They won’t ever change their mindset about the Kelly’s because the truth hurts them too much, and they would have nothing left to live for. They love that Kelly was violent, they can completely justify anything, and they think it’s ‘cool’ to idolize him because they believe they would all be ‘mates’ if he were around today. LOL! They would get the shock of their lives how he would react to any of them. But with the ‘soft pillow’ of existing in different centuries between them, to cushion them, they feel safe in their numb brain thinking, that Kelly would return their ‘feelings’. Truth is, he would laugh in their faces, then belt half of them in the head, and rob the rest.

  3. Jones would have loved to be there, talking to the sympathisers, cheering on the gang of police murderers, drooling with concern for the captives that had to lie on the floor to try and avoid being hit by police firing at the gang sheltering in and around the Inn in the dark. He blamed the police for shooting at criminals who opened fire on them as they approached. He ignored the clear evidence from several sources that showed that the police were ordered by Hare and relayed by others to fire high as soon as it was realised that there were screams of women coming from the Inn in the opening minute or so.

    He claimed since 1968 that Ned Kelly had walked through the police line three times in armour. He invented an imaginary sympathiser army, imagined dozens of sympathisers including women and children helping to make the armour suits. claimed Ned Kelly was a great planner and tactician despite the whole Glenrowan shebang being a debacle from start to finish, excused all of Ned Kelly’s aggressive gun-waving behaviour to large numbers of the public caught up at various points in his armed robberies and revenge plots…

    Kelly was a clinically diagnosed psychopath as Scott and Macfarlane showed, who went from bad to worse. After the police murders at Stringybark Creek there was no turning back for him, and no repentence at any point. Just a psychotic quests for vengeance tempered only by the fact that his mother was in gaol and therefore to some extent at the state’s mercy. He never spared a thought for Skillion and Williamson gaoled at the same time as his mother in a half-baked attempt to assist Kelly against Fitzpatrick. He crapped on his “mates” just as he had given Harry Power’s location to the police.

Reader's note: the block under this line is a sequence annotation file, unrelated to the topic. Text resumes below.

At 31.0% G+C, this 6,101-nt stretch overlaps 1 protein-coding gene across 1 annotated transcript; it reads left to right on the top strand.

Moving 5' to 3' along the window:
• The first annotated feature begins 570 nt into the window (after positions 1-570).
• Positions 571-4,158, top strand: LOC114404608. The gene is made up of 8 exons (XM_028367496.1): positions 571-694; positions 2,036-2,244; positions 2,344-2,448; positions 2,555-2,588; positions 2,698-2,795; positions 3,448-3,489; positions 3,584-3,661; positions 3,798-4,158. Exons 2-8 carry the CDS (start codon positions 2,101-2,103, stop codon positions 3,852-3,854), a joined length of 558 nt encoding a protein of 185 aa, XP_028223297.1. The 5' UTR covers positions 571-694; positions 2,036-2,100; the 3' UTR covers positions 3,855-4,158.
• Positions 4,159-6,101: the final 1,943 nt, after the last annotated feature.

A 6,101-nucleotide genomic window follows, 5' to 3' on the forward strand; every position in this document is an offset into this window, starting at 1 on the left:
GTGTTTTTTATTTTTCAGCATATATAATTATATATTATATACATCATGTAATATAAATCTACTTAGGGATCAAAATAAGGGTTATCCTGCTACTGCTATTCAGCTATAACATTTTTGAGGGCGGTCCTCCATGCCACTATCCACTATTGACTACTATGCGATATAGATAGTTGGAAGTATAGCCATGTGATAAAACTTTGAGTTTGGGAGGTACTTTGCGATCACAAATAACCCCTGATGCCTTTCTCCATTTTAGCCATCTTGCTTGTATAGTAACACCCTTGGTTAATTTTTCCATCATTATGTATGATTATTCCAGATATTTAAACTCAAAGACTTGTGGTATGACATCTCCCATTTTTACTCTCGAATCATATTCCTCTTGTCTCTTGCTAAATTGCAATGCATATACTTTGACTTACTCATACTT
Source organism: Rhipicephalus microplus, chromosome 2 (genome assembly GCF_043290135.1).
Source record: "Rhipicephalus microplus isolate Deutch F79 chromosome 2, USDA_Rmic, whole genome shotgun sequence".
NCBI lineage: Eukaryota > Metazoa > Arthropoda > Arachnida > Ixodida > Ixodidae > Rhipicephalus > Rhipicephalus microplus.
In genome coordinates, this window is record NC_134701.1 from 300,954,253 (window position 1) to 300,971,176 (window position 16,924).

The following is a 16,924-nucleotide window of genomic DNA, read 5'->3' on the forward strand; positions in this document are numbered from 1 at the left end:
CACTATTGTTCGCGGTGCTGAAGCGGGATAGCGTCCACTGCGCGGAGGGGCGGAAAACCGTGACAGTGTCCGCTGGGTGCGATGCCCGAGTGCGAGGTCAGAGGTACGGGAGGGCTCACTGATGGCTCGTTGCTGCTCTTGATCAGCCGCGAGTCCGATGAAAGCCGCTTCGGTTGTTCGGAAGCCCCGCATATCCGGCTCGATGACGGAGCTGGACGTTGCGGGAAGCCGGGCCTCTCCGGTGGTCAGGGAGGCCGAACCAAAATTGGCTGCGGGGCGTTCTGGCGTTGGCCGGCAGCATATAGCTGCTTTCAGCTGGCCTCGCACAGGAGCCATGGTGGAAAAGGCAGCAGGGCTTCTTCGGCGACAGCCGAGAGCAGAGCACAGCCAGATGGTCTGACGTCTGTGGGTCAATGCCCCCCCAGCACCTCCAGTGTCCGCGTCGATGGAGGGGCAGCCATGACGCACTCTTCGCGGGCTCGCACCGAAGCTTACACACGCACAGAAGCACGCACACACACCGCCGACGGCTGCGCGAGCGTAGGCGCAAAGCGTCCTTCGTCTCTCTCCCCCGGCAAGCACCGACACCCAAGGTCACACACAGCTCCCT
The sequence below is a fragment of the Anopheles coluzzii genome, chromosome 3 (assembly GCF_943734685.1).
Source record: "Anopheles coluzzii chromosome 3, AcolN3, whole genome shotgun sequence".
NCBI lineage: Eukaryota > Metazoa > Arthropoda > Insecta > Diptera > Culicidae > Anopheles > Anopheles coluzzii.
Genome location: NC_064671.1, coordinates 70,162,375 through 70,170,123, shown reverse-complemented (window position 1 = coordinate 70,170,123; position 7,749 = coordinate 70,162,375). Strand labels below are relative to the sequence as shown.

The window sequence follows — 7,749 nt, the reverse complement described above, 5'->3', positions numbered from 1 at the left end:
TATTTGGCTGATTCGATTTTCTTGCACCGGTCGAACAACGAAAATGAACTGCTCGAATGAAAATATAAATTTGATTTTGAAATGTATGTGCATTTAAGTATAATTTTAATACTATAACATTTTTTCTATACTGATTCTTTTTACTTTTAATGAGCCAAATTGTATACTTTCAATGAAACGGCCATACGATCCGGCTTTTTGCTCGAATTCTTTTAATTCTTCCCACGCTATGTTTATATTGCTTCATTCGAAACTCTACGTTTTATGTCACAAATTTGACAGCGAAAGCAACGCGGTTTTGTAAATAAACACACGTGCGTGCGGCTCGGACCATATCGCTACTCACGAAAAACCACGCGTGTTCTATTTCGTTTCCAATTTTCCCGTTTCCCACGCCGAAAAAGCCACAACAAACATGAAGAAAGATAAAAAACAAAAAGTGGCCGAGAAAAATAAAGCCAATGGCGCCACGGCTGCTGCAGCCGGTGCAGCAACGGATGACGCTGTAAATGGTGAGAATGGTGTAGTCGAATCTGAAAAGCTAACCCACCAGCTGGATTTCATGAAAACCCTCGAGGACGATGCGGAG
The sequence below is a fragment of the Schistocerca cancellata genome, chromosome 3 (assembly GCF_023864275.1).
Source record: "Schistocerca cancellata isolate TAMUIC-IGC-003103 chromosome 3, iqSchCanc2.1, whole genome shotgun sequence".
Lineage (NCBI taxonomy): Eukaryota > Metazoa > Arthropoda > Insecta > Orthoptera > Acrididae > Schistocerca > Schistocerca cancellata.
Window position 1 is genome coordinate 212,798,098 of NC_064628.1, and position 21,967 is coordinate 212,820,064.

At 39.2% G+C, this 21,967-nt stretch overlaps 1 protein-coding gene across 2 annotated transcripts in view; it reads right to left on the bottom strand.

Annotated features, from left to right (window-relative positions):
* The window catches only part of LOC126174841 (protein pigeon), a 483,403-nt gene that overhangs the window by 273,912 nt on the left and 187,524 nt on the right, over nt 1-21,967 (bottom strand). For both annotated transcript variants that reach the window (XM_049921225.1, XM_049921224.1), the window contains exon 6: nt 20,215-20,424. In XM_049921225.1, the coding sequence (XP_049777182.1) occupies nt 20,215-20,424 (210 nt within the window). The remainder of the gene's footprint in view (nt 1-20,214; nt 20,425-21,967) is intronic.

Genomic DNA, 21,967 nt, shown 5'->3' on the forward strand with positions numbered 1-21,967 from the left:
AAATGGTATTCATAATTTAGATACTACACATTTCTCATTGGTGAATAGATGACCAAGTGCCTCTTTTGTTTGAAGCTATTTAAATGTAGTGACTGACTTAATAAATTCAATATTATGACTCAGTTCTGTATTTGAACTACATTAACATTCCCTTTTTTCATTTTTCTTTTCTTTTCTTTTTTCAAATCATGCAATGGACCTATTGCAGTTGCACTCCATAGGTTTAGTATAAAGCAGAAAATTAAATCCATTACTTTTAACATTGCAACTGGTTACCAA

Jones’ fictionalised Kelly romance whitewashed all of this horror. He got away with being called a Kelly guru for decades by lazy journalists, but since Ian Macfarlane’s atomic “The Kelly Gang Unmasked” blew it up in 2012, a realistic rethinking of Kelly history has been slowly progressing and the Jones fictional fantasies are being peeled away one by one. As the Ned Kelly Touring Route web text shows, however, there is still quite a way to go until the true story is online, because the bureaucrats in charge are stuck in a 1990s time warp of Kelly mythology from which they seem unable to extract themselves through reational thought.

    Kelly was a juvenile delinquent with his family fully supporting his apprenceship into crime since his early years, taking horses and waiting until a reward was offered to return them, as even Jones admitted Ned Kelly did while the family lived at Avenel with the Shelton horse. Dan Kelly was listed in the Police Gazette by age 6. The whole family was a pack of predatory delinquents with no redeeming features, hence Ned and his two brother’s inevitable progress into the larrikin Greta Mob (listed in Doug Morrissey’s 1978 ‘Ned Kelly’s Sympathisers’).

    One reason that so many modern Kelly enthusiasts live in denial of the dark side of Kelly’s historical reality is the reason given in the main post on this page: Jones omitted it from his whitewashed Kelly narrative; therefore they have never encountered it; therefore it doesn’t exist for them. And that indeed is the significant problem with the Last Outlaw Kelly propaganda movie. It is almost entirely a fiction.

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  4. A few comments on Young (Ned) Kelly’s character and criminality:

    While young Kelly was remanded in the Kyneton lock-up (where he lagged Harry Power), his language was reported to be “hideous”, O&M 13/5/1870, quoted in “The Bushranger Harry Power: Tutor of Ned Kelly”, by Kevin Passey and Gary Dean, p. 64. By all accounts he was a young larrikin. In Grantlee Kieza’s “Mrs Kelly” we learn that Dan Kelly featured in the Police Gazette 2 October 1866 as a suspect for horse theft; “Dan is aged just 5 years and 4 months, but perhaps Ned has started using his brother’s name when dealing with police, as he will in later years” (p. 63). Ned used Dan’s name for contact in his letter to Sgt Babington, the notorious “black snake” letter found late in the piece that proved the Kelly fans wrong who had refused to believe that Ned lagged Power. (E.g. Passey and Dean p. 67, “Either the boy refused to help, or he knew nothing at all, for when Nicolson left him, Kelly was still in the Kyneton lock-up, he had received no help whatsoever.” And thanks to Grantlee for his detailed footnotes; a vast improvement on many other Kelly historians as you can easily locate his sources. Buy the book for that alone, the referencing is excellent .)

    Then the nicking of the Shelton’s horse, returned for reward (Ian Jones, “Short Life”, read it and weep), the McCormack incident, and bashing the Chinaman Ah Fook, not to mention the Kyneton arrest was for one of three highway robberies of which Ned was actively suspected of aiding and abetting Harry Power, etc. (Passey and Dean, p. 64). There is room for a new children’s book called “Bad Ned Kelly” that will set the record straight. It could have lots of bad puns like “there was rustling in the bushes” that adults would get, and some great illustrations that tell his victim’s side of the story, like the testicle parcel Ned took to McCormack’s wife, or his running the poor woman over with his horse (see court report). Never wronged a woman, hmmm?